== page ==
Davey
Davey
11 days ago

“Envisioned in 1974 prototypes as an unpretentious civilian and military workhorse”

How far they’ve fallen. Give me the Jimny

Robn
Robn
12 days ago

You’ve come a long way, baby. (as I sit here with fond memories of the red 1980 230G that I used to have that is an EXACT twin of the one mentioned in the article.)

https://www.flickr.com/photos/teamkitty/4522597592/

Pat Rich
Pat Rich
12 days ago

“Those relatively dawdling diffs are replaced by “virtual differentials” that can send up to 100 percent of torque to any individual wheel in as little as 300 milliseconds.”

Just to clarify: It can send 100% of the available single motor torque to the wheel that commands it. I cannot, like those dawdling diffs in the ICE powered vehicle, move up to 100% of ALL available torque to a single wheel.

I don’t know what the motors final drive ratio is, it seems a lot of EV’s are 10:1, so call it 2150 lbs-ft at the wheel (minus wheel lever). Call is 4300 for low range. and x4 for total system output for 17,200 lbs-ft at the hub. Sounds like a lot, but is it?

I guess that the crawl ratio of the G550 is around 64:1 (5.35 1st, 4.11 final, 2.93 low range). 413 peak lbs-ft x 64 is 26,432 lbs-ft divided by 4 wheels, or 6608 lbs-ft at the hubs. That’s assuming open diffs. Once you lock all 3 diffs, almost all that 26,432 can be routed to a single wheel if needed.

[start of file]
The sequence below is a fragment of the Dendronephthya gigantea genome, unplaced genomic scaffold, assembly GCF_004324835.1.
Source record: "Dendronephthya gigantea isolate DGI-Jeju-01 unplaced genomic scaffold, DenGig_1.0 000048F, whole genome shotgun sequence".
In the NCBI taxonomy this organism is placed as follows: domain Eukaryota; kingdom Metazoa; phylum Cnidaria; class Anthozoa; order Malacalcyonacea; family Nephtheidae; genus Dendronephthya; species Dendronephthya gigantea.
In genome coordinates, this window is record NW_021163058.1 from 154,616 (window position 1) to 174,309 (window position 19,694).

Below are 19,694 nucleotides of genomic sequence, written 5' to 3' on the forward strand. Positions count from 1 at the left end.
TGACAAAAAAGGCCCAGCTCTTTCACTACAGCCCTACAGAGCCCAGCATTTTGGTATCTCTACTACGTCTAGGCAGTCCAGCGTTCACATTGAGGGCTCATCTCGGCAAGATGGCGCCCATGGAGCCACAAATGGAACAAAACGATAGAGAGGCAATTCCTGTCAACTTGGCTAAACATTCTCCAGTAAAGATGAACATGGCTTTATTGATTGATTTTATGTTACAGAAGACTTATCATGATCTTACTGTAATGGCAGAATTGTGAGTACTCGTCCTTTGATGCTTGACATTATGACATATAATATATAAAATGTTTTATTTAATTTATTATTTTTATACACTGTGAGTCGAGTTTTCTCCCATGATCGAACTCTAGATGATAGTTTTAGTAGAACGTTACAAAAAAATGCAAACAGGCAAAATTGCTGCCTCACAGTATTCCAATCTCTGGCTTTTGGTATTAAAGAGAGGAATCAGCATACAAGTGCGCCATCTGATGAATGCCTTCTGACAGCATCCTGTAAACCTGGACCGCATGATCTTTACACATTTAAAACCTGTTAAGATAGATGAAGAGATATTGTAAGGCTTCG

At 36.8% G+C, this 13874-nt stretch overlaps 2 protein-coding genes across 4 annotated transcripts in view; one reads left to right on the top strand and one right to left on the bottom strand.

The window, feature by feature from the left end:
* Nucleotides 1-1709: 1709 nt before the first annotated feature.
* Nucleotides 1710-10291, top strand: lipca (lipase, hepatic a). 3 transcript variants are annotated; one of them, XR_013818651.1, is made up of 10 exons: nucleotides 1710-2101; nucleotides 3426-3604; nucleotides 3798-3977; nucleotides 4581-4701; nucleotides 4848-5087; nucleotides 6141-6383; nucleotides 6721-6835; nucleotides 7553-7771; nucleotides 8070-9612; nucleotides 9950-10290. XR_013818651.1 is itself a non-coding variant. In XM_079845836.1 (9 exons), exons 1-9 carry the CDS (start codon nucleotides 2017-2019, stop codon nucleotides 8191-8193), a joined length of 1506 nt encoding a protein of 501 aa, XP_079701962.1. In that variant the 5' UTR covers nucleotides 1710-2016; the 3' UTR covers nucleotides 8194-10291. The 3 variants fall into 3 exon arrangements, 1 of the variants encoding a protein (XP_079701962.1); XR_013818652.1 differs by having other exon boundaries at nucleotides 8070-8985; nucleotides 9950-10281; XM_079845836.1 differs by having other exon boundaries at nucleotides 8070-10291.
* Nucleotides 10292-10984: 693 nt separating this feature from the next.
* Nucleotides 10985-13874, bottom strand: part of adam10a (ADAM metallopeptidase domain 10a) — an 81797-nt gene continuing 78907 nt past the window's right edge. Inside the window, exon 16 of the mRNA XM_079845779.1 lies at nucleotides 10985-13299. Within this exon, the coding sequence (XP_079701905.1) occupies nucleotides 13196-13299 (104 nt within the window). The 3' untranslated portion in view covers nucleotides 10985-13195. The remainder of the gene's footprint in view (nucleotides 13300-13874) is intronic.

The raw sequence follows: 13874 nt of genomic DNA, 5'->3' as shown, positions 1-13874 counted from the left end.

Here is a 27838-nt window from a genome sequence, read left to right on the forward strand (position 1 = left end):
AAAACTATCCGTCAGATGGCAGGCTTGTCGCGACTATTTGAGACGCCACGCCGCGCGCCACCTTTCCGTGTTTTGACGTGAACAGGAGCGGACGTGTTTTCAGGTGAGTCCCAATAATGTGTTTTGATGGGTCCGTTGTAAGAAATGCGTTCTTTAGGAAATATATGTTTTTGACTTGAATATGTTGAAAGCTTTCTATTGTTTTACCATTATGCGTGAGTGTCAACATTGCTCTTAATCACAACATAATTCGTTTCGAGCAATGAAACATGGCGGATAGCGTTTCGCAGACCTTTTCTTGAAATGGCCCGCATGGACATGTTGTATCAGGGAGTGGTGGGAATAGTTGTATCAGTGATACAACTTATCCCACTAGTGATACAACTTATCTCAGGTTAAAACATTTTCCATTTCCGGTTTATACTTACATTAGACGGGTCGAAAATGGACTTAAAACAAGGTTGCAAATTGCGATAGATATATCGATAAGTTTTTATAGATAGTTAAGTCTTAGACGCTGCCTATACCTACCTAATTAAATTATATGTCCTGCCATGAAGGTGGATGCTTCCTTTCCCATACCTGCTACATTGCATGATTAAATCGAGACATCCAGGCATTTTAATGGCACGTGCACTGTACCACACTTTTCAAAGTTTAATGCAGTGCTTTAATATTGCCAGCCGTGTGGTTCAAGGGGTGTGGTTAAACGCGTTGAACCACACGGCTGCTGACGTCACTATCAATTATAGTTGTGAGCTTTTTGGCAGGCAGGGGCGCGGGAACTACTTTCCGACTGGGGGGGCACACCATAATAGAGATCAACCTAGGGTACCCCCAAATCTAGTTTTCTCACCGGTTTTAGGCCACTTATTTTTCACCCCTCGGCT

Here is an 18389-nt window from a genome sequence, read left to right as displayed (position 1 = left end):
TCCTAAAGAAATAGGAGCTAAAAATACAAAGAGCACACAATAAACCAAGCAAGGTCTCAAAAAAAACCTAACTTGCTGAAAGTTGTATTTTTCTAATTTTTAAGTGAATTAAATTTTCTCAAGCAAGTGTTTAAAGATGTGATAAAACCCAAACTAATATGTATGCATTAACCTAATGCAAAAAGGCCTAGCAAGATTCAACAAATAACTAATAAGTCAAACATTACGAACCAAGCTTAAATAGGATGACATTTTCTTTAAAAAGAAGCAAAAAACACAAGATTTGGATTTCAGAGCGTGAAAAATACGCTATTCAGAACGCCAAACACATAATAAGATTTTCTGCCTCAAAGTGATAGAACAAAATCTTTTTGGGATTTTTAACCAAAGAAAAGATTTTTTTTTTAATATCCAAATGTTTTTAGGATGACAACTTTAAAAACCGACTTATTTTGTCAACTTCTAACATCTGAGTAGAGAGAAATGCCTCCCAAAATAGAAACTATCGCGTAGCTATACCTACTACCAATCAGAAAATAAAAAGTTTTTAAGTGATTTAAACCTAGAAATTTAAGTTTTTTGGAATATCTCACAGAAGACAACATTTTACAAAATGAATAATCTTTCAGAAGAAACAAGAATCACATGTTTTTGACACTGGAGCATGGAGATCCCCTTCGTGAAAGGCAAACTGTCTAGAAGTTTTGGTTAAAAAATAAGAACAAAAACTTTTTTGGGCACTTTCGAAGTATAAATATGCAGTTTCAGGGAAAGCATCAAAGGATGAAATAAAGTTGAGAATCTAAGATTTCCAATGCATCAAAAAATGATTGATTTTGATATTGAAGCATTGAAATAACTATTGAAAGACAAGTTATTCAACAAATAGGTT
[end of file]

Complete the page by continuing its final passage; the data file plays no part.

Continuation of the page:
Of course that also doesn’t take into account that a locked diff doesn’t need a reaction feedback loop to control that torque. It just gives the tires whatever they ask for.

Not saying the G580 with EQ technology (good lord that gets old) isn’t good off-road, but I do ask that people who review EV off-roaders not get sucked into the hype of 4 motors, etc as being better somehow that the old school stuff.

EDIT: I see on another site the torque for the g580 is 3319 lbs-ft at the hub, so even less.

Last edited 12 days ago by Pat Rich
PL71 Enthusiast
PL71 Enthusiast
12 days ago
Reply to  Pat Rich

I mention this every time one of these articles comes up. Separate motors are AWFUL for off roading (relative to anything with low range and diff locks, or even just good traction control). Dual motor vehicles with locking diffs are better but still not as good as a vehicle where the front and rear are also tied together.

There are countless videos of EVs going off road and just stalling out at full throttle because they don’t have enough torque to move.

The 2:1 reduction automatically makes this probably the most capable off road (quad motor) EV.

Rust Buckets
Rust Buckets
11 days ago